One who used others' IDs cannot be relied upon anything at all. Could the family being moved be a Pakistani? When I was in Dubai some 10 years ago, some Pakistanis complained to me that new middle class Dubai Arabs treated them badly everywhere except when in the mosques.<quoted text>
NRIs in your world are barely tolerated as third-class citizens in the Middle East. Is anyone going to fight back?
In 2010, on a public bus in Dubai, an Indian family of four sitting in the front row of seats (marked LADIES & FAMILIES) was asked to move themselves along with several large bags from Dubai Mall to the back of the bus. They did so without hesitation, and none of the other passengers on the bus were moved to speak up, many of whom were also Indian. The event went unreported and the family got on with their lives.
This story was told to me by a colleague who visited Dubai earlier this year. It isnt the fact that this family was asked to move that is in itself shocking, though fifty years on from Rosa Parks, it is certainly saddening; its the fact that this only happens to third-class citizens the Filipinos, the Nepalis, and of course the millions of Indians. An American or British family wouldnt have been asked in the first place, and if they had been, they would likely have fought back in outrage. Not the Indians. It begs the question: where will the new Rosa Parks come from?
The Indians, however, reacted with an apathy that is unfortunately completely understandable. After all, the key difference between those Americans or British who wind up visiting or living in the Gulf states and the Indians who do the same is deep and all-influencing: the Indians, almost to a man, have to struggle from the outset. The typical story goes something like this:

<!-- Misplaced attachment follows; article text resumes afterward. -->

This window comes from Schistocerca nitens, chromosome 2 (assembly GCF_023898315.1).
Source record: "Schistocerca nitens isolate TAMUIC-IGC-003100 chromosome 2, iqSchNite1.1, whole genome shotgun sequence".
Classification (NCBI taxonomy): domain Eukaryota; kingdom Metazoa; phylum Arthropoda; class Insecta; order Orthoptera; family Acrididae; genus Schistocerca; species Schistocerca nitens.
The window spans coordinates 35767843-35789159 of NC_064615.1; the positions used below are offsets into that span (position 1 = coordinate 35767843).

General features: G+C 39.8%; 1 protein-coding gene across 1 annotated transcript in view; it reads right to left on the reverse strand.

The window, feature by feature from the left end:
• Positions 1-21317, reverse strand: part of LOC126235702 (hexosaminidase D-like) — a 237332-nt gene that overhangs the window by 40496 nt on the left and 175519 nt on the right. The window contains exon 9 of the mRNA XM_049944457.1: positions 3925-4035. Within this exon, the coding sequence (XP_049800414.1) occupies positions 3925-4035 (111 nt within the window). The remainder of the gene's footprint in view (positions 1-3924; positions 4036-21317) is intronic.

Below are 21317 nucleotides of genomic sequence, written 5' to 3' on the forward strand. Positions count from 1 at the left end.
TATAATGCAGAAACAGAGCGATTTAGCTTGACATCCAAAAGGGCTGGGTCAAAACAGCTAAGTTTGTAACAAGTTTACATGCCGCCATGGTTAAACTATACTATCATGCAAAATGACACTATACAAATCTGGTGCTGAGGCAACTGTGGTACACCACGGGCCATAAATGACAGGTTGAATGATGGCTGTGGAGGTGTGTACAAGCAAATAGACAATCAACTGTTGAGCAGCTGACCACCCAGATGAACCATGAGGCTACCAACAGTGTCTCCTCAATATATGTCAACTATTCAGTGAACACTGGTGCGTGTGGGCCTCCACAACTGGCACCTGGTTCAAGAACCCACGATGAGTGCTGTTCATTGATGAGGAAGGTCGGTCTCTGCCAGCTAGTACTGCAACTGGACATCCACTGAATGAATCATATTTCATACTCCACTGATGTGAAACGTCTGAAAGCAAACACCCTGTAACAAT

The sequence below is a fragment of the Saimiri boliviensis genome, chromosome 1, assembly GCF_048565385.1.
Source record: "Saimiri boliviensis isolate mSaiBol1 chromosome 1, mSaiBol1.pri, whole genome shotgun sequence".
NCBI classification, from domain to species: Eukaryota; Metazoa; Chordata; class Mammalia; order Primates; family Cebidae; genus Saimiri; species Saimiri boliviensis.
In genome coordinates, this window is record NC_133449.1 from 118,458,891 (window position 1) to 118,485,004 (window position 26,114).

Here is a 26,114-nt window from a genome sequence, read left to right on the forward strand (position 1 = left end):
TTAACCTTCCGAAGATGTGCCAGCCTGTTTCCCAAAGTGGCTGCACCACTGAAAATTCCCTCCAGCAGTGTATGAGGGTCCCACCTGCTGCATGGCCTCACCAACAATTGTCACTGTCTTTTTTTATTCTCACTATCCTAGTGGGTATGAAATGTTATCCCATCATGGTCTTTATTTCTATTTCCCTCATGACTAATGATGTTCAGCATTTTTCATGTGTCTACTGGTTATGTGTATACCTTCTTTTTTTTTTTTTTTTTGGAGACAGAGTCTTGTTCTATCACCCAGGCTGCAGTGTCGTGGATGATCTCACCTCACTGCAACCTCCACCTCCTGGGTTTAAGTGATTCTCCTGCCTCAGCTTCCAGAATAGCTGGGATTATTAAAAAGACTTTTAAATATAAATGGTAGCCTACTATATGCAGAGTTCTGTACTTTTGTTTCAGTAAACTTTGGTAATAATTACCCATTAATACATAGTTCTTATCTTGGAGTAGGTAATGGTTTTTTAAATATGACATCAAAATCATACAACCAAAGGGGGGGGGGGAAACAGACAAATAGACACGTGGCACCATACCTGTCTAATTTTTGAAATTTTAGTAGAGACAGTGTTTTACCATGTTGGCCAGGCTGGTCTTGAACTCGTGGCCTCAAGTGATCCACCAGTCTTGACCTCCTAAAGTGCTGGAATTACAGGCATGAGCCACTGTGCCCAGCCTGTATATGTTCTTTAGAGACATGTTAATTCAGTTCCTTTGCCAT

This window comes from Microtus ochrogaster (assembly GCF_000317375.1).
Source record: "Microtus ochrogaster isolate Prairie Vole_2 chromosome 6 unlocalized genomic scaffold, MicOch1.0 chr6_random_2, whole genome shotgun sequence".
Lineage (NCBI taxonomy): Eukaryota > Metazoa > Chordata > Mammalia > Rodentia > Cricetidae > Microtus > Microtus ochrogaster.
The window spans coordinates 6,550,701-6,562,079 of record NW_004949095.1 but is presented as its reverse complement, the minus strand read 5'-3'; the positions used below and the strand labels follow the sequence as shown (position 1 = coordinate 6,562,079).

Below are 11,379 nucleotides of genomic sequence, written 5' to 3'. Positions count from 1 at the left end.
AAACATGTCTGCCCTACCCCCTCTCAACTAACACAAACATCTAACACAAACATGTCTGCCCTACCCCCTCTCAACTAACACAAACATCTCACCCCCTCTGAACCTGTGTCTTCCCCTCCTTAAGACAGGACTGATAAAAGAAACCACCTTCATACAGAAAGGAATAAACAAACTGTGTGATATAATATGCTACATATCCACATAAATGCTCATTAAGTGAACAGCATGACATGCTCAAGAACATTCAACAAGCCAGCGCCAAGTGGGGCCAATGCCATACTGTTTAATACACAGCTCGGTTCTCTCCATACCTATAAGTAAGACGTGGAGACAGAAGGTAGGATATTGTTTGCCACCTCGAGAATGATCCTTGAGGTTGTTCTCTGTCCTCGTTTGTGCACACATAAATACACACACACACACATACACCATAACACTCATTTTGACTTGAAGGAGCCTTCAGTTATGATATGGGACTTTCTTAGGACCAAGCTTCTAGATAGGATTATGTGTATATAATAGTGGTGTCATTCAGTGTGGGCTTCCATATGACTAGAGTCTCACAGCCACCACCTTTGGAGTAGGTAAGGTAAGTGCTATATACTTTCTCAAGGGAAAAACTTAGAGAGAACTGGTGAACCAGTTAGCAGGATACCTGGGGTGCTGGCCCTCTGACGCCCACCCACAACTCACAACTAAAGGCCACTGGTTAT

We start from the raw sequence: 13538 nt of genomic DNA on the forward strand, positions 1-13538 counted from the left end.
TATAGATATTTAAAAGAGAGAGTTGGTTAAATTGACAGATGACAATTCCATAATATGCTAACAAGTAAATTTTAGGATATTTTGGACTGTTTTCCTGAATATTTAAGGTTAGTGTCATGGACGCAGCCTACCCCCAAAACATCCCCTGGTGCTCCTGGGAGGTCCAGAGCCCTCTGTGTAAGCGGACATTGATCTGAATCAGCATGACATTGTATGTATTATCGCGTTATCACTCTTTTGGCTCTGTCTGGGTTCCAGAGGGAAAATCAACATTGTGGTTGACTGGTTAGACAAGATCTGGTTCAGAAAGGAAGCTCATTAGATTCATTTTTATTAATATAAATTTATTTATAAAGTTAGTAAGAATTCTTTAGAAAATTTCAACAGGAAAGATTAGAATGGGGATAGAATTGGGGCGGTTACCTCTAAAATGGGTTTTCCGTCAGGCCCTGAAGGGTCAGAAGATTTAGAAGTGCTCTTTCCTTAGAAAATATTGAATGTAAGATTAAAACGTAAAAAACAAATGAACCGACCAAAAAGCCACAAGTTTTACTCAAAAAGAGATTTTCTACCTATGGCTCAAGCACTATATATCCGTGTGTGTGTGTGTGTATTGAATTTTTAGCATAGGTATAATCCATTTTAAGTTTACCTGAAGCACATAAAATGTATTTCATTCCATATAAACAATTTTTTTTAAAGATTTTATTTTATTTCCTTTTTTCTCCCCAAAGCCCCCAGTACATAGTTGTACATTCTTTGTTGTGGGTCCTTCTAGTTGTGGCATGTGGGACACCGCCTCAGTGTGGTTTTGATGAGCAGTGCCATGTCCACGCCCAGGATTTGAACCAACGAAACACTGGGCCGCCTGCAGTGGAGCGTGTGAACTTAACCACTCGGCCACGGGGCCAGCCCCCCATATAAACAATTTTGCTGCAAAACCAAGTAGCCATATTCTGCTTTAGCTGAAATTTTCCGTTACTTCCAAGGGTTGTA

Pay an agent somewhere between Rs. 50,000-100,000 just to get sponsored, set up with a job and get your visa, perhaps via dubious channels.
Actually get to Dubai/Abu Dhabi/Doha/Muscat/Riyadh and find yourself crammed into a tiny apartment with ten other guys,
queue from 5am for the bathroom,
slave away on a construction site all day,
come back to your mattress and collapse.
Repeat until Friday when you can maybe talk to the folks back home for a minute until your Etisalat credit runs out. Saturday (or Sunday if youre lucky), start over. The work may be hard, your roommates may be irritating, your boss may be a horrible person. Just have to deal with it.
Some cant. One guy I know hacked it for three months in Dubai ...rs, and a huge contribution to the family assets back home. Modern Kerala is almost entirely built on Gulf money, and some folks become very successful.
After struggling for so long, often for so little, it isnt at all surprising that he doesnt want to cause a fuss. He would risk losing his job, his house, his career, and even his right to stay in the United Arab Emirates. On the other hand, he would personally stand to gain nothing more than a maintained ego at the end of perhaps decades worth of striving.
There is an obvious and important difference between Rosa Parks and Antony RG: Parks was in her own country, and standing up to her own discriminatory law.Antony, and all of his fellow Indians in the Gulf, are very much outsiders perhaps even third-class citizens, after Emiratis and whites and at bottom the UAE isnt his place, his land. His struggle is with dealing with that land, with its unfamiliar laws, desert heat and discriminatory attitudes, and not with fighting back against them. It is a struggle that seems to be self-perpetuating, a cycle of low standards, apathetic struggle and grim acceptance; struggling to live in the dire situation presented, using up all the energy that could be used to struggle against it.
when I was in Dacca, the taxi driver who worked for three years in Saudi Arabia told us (there were other delegates from Europe) that Saudis treated them like inferior slaves.